Polyvinyl alcohol (PVA) is one of the most effective ingredients of warp sizing and it is easily removed with a warm water wash when the cloth is de-sized. But, if the de-sizing is not thorough, any PVA left on the yarns sets firmly in the high temperatures used to "fix" the final finish in the stenter.
Once set the PVA becomes deformed and can only be removed with very high temperature washes containing very high alkali levels.
When new stock arrives in the laundry in this state it will take at least 20 washes before the sizing is finally removed through mechanical action.
Failure to remove such durable sizings before new stock is delivered can cause several problems. The set sizing makes linen impermeable so it will not wet-out properly and this may lead to tunnel washer blockages. The impermeability can also lead to slugs of water getting trapped in the linen, which in turn can lead to linen burst holes during the membrane press stage.
The set PVA can also lead to
cracked-ice creases that cannot usually be ironed out so that customers complain.
The best answer to such problems is to include a requirement for thorough de-sizing before delivery when specifying textiles, rather than just focussing on price and strength. The requirement should also be included when ordering against samples.

Typical holes: causes and solutions
Burst holes:
As mentioned above textiles (often new sheets) that have become impermeable through failure to remove sizing properly can suffer from burst holes when in the membrane press. This cause can be identified by a pattern of eight or nine tiny holes being grouped together over a hand-span sized area.
The best solution is to prevent it happening by putting new sheeting through a de-sizing process that will then allow it to be processed normally. This is usually carried out in a washer-extractor but seek your chemical supplier’s advice on the exact process.
Alternatively, if the press is re-tuned to slow down the initial rate of increase in pressure, this will help to prevent the fault in the future.
As well as re-tuning the press, it may also be necessary to re-tune the "wait" times in the computer sequence to avoid reducing the textile’s final moisture retention.

Holes caused by piercing
Puncture holes:
Textiles can be punctured in a variety of ways, each giving the holes a different appearance or pattern. A broken wire on a metal laundry cage can pierce small holes in the textiles. If this is the problem the holes are usually isolated, rather than appearing in the closely packed groups produced by a membrane press burst.
Bolt holes: Textiles can also get trapped in the bolt that fastens metal cages. This produces a larger puncture that is identifiable by its curved edge over a small radius.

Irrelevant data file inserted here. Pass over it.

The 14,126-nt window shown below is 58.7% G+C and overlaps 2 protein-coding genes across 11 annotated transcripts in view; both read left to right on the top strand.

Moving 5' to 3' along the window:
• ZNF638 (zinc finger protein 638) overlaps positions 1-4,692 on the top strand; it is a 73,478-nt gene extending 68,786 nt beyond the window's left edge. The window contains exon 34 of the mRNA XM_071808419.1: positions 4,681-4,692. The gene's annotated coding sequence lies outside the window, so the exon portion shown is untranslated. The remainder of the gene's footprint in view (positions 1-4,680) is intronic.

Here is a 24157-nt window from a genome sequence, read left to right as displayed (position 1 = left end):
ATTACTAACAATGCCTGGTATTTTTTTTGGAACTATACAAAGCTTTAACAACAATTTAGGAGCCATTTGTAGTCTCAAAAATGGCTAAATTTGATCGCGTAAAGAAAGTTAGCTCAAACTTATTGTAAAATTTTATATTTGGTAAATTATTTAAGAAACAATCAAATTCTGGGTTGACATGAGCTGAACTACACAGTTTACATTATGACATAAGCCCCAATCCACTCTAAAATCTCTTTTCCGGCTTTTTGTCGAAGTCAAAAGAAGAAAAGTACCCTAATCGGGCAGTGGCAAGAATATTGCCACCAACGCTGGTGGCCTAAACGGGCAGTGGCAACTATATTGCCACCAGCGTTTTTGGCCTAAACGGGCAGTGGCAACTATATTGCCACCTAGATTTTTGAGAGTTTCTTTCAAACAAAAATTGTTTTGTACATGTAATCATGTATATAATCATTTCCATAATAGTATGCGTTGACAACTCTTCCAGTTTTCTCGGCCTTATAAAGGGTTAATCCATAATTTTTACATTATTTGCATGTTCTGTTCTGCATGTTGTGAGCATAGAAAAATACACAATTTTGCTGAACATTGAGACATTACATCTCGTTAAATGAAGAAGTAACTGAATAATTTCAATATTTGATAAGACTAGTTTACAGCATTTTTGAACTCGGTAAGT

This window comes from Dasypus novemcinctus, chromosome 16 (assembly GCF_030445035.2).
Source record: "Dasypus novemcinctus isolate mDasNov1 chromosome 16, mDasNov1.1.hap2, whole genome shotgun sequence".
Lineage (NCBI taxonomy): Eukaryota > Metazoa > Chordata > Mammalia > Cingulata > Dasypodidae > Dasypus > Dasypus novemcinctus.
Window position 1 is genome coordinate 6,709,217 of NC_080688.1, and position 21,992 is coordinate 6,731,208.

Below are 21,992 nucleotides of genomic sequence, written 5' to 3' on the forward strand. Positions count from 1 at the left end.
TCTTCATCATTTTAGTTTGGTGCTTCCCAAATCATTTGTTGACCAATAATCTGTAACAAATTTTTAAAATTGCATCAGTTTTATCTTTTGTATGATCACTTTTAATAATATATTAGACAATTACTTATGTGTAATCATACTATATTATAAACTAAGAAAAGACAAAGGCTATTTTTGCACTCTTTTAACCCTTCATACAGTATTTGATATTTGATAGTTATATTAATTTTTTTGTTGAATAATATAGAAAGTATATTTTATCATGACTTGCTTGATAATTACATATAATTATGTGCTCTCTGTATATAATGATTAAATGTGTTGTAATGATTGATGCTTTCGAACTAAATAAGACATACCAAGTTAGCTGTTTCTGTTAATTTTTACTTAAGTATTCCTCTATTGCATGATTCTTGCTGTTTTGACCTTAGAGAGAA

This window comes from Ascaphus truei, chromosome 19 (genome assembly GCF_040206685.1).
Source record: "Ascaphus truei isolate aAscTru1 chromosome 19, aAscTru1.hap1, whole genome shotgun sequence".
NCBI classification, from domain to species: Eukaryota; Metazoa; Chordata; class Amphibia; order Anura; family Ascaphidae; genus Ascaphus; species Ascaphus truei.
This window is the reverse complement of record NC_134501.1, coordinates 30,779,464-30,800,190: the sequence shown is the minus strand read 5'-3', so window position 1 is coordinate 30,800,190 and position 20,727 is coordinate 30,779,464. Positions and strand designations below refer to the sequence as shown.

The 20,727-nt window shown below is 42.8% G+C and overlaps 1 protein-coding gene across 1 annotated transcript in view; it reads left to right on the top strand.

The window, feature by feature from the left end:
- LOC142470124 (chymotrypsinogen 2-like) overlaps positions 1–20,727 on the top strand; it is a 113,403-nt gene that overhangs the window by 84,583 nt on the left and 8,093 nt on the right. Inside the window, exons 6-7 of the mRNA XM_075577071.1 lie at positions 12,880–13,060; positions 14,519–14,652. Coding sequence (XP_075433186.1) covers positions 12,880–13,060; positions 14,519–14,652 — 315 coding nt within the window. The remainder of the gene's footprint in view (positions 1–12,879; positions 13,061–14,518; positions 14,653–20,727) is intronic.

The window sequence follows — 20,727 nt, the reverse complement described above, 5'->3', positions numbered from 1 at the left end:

Broken clips: Crocodile clips are used to join feeder or folder belts and if the clip is broken, one of the prongs will stand proud of the belt surface. If the fault is not noticed this prong can puncture holes in textiles travelling along the belt. This produces a single puncture hole in each affected item, but unlike a cage wire puncture, a crocodile clip puncture usually has a non-circular shape and often crosses the line of the weave.

Snags and tears
Identifying the cause of snag holes, and long or L-shaped tears can be difficult. The first step is to look at the point where the fault started. This is usually the corner of the L or in the middle of a long tear.
The faults might be caused by a puncture but often occur when linen is trapped in a feeder or folder or around a trolley wheel.
Wheel wraps and folder traps: Floor dirt ingrained around this point could indicate that this is a wheel wrap problem. If the area has traces of bearing oil, then the linen has probably been trapped in a folder.
Door and door lock traps: Ingrained marks of black rubber indicate that the textile has been trapped in a washer-extractor or freestanding tumble dryer. These marks come from the door seal.
A trap in the door lock of a washer will produce a characteristic indent. Test this theory by deliberately trapping a piece of scrap linen and then comparing the marks with those to be identified.
Abrasion holes: Holes caused by abrasion can be recognised by the damage to surface yarns, which often form parallel lines. Coloured, high density fibres embedded in the fluffed out ends of the broken cotton yarns will confirm that this is a "bag drag" problem. A sheet has been shaped into a bag to carry linen from the room or a duvet cover has been used for the same purpose. The "bag" of soiled linen has been dragged along carpeted corridors. This is the cause of the worst abrasion damage and where the "bag" picks up coloured carpet fibres.

Keep control
Controlling the amount of linen being scrapped because of hole or tear damage requires vigilance and a methodical approach — looking for clues to the cause in each case.
This may be time consuming but it is the only way to increase linen life, reduce losses and save on replacement stock costs.

BLEACH/ACID: Splashes of acid or bleach have rotted and weakened the pile yarns on this towel. These yarns have been flushed away in the next wash to reveal the weakened but relatively undamaged ground weave. This can occur if the tunnel washer is stopped at the end on the day just after the bleach or sour injection